Ear Mites (Otodectes) in Cats
What are ear mites?
The ear mite Otodectes cynotis is a surface mite that lives on cats, dogs, rabbits and ferrets. It is usually found in the ear canal but it can also live on the skin surface. The entire ear mite life cycle takes place on animals. Ear mites are highly contagious, and cats become infested by direct contact with another infested animal. The mite is barely visible to the naked eye and may be seen as a white speck moving against a dark background.
What is the life cycle of the ear mite?
It takes approximately 3 weeks for a mite to develop from egg to adult, going through a total of 5 stages. Adult ear mites live about 2 months, during which time they continually reproduce. The entire ear mite life cycle takes place on the host animal, although mites can survive for a limited time in the environment.
What are the clinical signs of ear mites?
Ear mites are the most common cause of feline ear disease and infection. They are the second most common ectoparasite (external parasite) found on cats; the most common is the flea. Infestations are most common in kittens and young cats although cats of any age can be affected. Clinical signs of infestation vary in severity from one cat to another and include combinations of:
1. Ear irritation causing scratching at the ears or head shaking
2. A dark waxy or crusty discharge from the ear
3. Areas of hair loss resulting from self-trauma - scratching or excessive grooming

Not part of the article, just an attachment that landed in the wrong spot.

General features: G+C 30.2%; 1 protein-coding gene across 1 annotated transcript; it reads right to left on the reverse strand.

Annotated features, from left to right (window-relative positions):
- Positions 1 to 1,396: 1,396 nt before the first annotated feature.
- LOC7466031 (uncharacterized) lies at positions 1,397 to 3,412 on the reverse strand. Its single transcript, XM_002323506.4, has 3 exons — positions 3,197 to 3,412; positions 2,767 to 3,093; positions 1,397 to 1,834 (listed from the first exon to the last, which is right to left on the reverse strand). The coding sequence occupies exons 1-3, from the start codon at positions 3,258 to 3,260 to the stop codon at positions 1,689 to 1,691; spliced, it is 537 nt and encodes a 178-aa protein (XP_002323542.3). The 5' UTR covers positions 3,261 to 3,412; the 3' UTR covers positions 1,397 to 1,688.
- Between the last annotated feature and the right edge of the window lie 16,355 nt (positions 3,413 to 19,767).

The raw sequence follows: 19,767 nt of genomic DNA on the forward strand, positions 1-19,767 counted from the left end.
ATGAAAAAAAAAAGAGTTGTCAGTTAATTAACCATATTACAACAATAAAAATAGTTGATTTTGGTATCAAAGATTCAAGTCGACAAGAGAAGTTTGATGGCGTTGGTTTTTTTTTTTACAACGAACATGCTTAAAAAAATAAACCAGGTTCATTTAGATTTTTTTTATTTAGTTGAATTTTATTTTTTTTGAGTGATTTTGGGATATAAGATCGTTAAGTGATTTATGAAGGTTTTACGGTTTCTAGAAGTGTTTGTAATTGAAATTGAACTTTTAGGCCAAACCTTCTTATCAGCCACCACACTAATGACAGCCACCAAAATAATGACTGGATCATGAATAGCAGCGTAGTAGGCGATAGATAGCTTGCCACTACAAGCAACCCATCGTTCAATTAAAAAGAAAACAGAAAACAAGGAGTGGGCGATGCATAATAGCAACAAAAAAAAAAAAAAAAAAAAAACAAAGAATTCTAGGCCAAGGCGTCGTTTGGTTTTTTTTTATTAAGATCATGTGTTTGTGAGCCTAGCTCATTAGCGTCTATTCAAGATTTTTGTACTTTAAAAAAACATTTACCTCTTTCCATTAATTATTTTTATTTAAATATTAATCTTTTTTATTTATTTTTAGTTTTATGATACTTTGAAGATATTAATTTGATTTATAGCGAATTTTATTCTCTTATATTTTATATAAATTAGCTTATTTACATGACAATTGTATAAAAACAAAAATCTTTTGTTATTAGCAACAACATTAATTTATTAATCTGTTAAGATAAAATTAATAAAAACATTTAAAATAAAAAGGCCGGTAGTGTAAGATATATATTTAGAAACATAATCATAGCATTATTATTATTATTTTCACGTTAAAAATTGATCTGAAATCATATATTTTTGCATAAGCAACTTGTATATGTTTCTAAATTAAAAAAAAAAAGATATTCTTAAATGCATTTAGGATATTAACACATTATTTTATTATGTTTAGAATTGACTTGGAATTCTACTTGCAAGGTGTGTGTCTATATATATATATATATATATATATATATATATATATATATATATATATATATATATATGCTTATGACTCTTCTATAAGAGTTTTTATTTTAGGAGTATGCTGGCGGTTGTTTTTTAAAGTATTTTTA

4. A crusted rash around or in the ear
5. An aural hematoma - a large blood blister on the ear, caused by rupture of small blood vessels between the skin and cartilage - caused by scratching at the ears
Skin lesions most frequently affect the ear and surrounding skin but occasionally other areas of the body may be affected.
How are ear mite infestations diagnosed?
Typical clinical signs with a history of contact with other cats or dogs would suggest the involvement of ear mites. Although ear mites cause over half of all feline ear disease, other conditions can result in very similar clinical signs and must be ruled-out before treatment is begun.
A veterinarian makes the diagnosis by directly observing the mite. This is usually straightforward In some cases, the mites will be visible in the ears when they are examined with an otoscope. More often, the diagnosis is made by microscopic examination of the discharge from the ears. If the ears are very sore, the cat may need to be sedated to allow the ears to be properly examined and treated.
How are ear mites treated?
Three steps are required to treat ear mites successfully:
1. Treat the ears of all affected and susceptible pets
2. Treat the skin of all affected and susceptible pets
3. Treat the indoor environment because the mite is capable of limited survival off pets
Your veterinarian will advise you about which insecticidal products are suitable for use in the cat's ears, depending on whether or not there are lesions within the ears. Several medications are licensed for the treatment of ear mites in cats. Since no medication can penetrate the eggs or pupae, treatment is directed at killing the adult and larval forms. Because of the length of the life cycle, it is necessary for the entire course of treatment to last a minimum of three weeks. There are no products specifically licensed for use on the house or on an animal's skin but many products licensed for flea control are effective.
Your veterinarian will ask to re-examine the cat to ensure that the mites have been eliminated after the initial treatment has been performed.
Do ear mites affect people?
Ear mites may cause a temporary itchy rash on susceptible people if there are infested pets in the household. However, ear mites cannot complete their life cycle in humans. Eradication of the mites from the pets will cure the problem.
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